A true Perdadu
"I want you to say it, my little one."
Little William Prescotesh starred his father right in the eye. His father's eyes were cold and looked empty, devoid of their usual light. William stood with his pack slung across one shoulder. The cart had come and outside they awaited to take him to his final day of training.
"My son, I want you to say it," repeated his father, "You will not join the military academy. You will learn from Grand Guru Minekesh and you will use your new knowledge to help the family farm."
William looked around. He grew up in this little hovel as his father, his uncles, and his grandfather slaved away on their little farm. They did alright, but they lacked the funds to buy out the fertile land of their neighbors. They can barely feed the extended family.
"Now, you'll learn great things, becoming a Perdadu, son," continued his father, "And defense and warfare was important to our history, but the government preys on the ancient ways. They only want to use you, son. They'll bribe you with talk of money and glory."
William allowed a smile to spread across his face. Money and glory. Adventure and prestige. The stories filled his dreams. The brave Perdadu warriors striking out across the empire, spreading peace throughout the Empire, defending the laws of their beautiful nation. Traveling to far off locations and meeting new people. William couldn't help it, untold riches could really change his family's rights around.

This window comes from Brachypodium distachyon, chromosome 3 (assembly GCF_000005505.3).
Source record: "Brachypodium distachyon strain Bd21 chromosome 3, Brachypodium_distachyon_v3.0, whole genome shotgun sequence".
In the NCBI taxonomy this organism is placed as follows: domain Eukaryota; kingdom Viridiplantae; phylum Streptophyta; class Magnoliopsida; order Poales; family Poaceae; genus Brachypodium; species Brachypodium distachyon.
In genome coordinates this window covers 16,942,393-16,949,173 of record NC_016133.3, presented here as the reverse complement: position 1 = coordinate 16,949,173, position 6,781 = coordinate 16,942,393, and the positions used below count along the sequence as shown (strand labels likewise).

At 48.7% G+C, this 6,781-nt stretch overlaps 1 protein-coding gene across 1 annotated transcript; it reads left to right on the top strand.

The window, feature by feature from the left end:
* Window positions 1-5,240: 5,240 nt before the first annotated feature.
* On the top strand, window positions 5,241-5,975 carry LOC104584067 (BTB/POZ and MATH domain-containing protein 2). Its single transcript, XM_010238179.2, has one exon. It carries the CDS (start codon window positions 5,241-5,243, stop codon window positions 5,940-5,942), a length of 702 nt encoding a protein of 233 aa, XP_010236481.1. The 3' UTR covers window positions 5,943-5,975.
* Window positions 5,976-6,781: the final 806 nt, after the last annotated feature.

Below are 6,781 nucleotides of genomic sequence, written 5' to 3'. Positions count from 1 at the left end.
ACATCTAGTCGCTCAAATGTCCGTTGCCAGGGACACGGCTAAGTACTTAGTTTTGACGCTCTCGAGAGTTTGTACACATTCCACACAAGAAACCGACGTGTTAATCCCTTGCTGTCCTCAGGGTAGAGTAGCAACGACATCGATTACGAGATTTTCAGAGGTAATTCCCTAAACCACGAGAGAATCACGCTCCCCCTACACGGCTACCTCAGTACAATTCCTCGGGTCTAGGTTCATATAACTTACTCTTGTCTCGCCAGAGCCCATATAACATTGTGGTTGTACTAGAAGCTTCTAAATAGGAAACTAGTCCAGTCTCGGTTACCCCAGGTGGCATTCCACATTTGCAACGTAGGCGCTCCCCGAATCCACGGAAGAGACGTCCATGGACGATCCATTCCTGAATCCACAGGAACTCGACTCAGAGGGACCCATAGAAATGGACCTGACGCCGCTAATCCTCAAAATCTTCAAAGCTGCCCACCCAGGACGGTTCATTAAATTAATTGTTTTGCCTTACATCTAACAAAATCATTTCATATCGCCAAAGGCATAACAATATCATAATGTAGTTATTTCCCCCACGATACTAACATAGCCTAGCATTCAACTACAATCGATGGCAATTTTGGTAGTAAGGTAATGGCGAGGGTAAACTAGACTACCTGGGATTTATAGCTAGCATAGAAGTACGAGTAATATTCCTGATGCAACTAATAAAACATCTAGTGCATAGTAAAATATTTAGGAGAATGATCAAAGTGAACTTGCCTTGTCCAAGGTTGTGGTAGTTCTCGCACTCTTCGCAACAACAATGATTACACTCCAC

"Tell me! Please, my William," his father begged, "My father did not allow me to train as a Perdadu to keep me out of this nation's conflicts and wars, son. He warned me against allowing you too. But those ancient farming and herding traditions and rights will help us, and you will open up many doors for this family. Do not get enthralled in the stories and promises of the military, son. Please."
William stood straighter, and looked his father dead in the eye.
"Father, I will make you proud, and I will do what is best for this family."
William returned his father's warm smile, but he could still see the fear in his eyes. He was ushered out the door without saying much else, and he climbed aboard the wagon. With a flash of the whip, the Ox drove forward. Williams entire family waved him off. He watched them and tried to stand tall. He was going to finish his training and join the military. With the money and prestige he could not only save his farm, but he could make life better for his entire family for generations to come.
"I will make you proud," he said to himself again, "As an Officer and a War Hero. It's for the best of the family."